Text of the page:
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PoliticsAfrica

Betting on Biden

Staecker Claus Kommentarbild App
Claus Stäcker
November 10, 2020

The governments of several countries in Africa are optimistic about their relationship with a United States run by Joe Biden. Dissidents, too, are hoping for renewed US support, DW's Claus Stäcker writes.

https://p.dw.com/p/3l74a
Democratic presidential candidate and former Vice President Joe Biden speaks in Wilmongton, Delaware.
Image: Patrick Semansky/AP Photo/picture alliance

People in Africa have watched the US presidential election closely. During his nearly four years as president, Donald Trump's policies on Africa have not merely been unclear: They have been nonexistent. He mixed nations up and insulted many as "shithole countries." The ideal of the United States as a democratic model has diminished within Africa in recent years. With the news that 77-year-old Joe Biden has won the election, there is renewed optimism that the US government will not focus only on trade deals but will also rediscover its international role in promoting human rights and democratic standards.

Nigerian President Muhammadu Buhari set the tone. "I urge Mr. Biden to deploy his vast experience in tackling the negative consequences of nationalist politics on world affairs," he said.

Stäcker, Claus
DW's Claus Stäcker

Kenyan President Uhuru Kenyatta immediately claimed Biden as a "friend of our country," saying the former US vice president's victory presented "an even bigger and better platform for our two countries to collaborate more closely."

Read more: Will Donald Trump respect tradition with a concession speech?

And 76-year-old Ugandan President Yoweri Museveni called the United States a "natural ally" because both countries have large Black populations and a dominant Christian faith. Biden will be the seventh US president during Museveni's reign, which began in 1986. Museveni did not mention which democratic values Uganda might share with the United States — a prudent move in view of the fact that his police recently arrested opposition leader Robert Kyagulanyi in front of running cameras. Also known as the musician Bobi Wine, the dissident had dared to file papers to declare himself a presidential candidate. It is the umpteenth time that Kyagulanyi has been arrested — and he again reported being tortured in prison.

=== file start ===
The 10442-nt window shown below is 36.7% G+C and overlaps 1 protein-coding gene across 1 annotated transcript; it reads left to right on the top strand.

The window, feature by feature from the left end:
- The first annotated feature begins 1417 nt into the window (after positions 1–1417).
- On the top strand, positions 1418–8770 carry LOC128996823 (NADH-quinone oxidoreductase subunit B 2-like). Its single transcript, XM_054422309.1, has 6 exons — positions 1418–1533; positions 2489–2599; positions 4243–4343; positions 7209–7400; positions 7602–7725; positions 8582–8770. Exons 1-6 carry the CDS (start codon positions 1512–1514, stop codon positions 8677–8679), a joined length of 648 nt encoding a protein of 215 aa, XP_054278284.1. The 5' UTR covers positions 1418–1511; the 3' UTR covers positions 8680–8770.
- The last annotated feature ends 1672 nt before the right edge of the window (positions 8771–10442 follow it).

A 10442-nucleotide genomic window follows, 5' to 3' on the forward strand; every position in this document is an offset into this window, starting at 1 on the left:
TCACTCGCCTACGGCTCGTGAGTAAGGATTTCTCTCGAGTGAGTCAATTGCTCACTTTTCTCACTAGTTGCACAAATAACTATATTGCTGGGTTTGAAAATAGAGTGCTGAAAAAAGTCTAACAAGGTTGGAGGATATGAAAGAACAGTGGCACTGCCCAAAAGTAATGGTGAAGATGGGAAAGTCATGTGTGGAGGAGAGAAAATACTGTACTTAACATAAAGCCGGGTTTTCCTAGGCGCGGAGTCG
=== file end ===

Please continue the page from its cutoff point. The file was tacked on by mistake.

Read more: US President-elect Biden pledges to unify nation in victory speech

Can Biden help?

In the Ivory Coast, some sources report that opposition leader and former Prime Minister Pascal Affi N'Guessan has been tortured after he was arrested on November 7. This seems like a campaign of revenge by President  Alassane Ouattara, 78, who was awarded a third time in office earlier in a November election largely boycotted by the opposition — though the constitution allows presidents just two terms. Opposition leaders formed a kind of shadow administration after the election and are now being accused of "division" and "sedition."

Infografik US-Militärpräsenz Afrika EN

In Tanzania, in eastern Africa, 61-year-old President John Magufuli is coming somewhat unglued — even though he was comfortably confirmed in office with 84% of the vote in November.  A dozen opposition politicians are now in prison. A former member of parliament has fled to Kenya with his family. The presidential candidate Tundu Lissu sought protection in the German Embassy after receiving death threats and was flown to Belgium on Tuesday. In 2017, Lussu was riddled with bullets in an assassination attempt and survived after 19 operations.

And then there is the much-acclaimed reformer Abiy Ahmed in Ethiopia. He has just fired the head of the army, the regional head of intelligence and the foreign minister — and yet intends to resolve the domestic conflict with the breakaway province of Tigray by military means. A Nobel peace laureate as warlord: After he was awarded one of the word's such prestigious medals, it might have been expected that he would have sought different means to preserve the federal republic of Ethiopia.

Amid all of these developments, the bloody conflicts in Cameroon, Guinea, Nigeria and the Democratic Republic of Congo and the enduring troubles in Zimbabwe and Mali are being pushed completely into the background. There is no doubt anymore that Africa's autocracies are enjoying a second springtime, operating unhindered in the absence of the US as a superpower — from the veterans in Uganda, Cameroon, Guinea and Zimbabwe to young hotheads such as the 44-year-old Abiy in Ethiopia.

Joe Biden will not be able to correct all that has gone wrong, and many eyes are looking at his vice president. Senator Kamala Harris could lead efforts to reestablish relations with African countries. Renewed outreach would be welcomed by most. 

This commentary has been adapted from German.

Staecker Claus Kommentarbild App
Claus Stäcker Head of the Africa services with a keen focus on politics, demography and generational conflict@ClausStaecker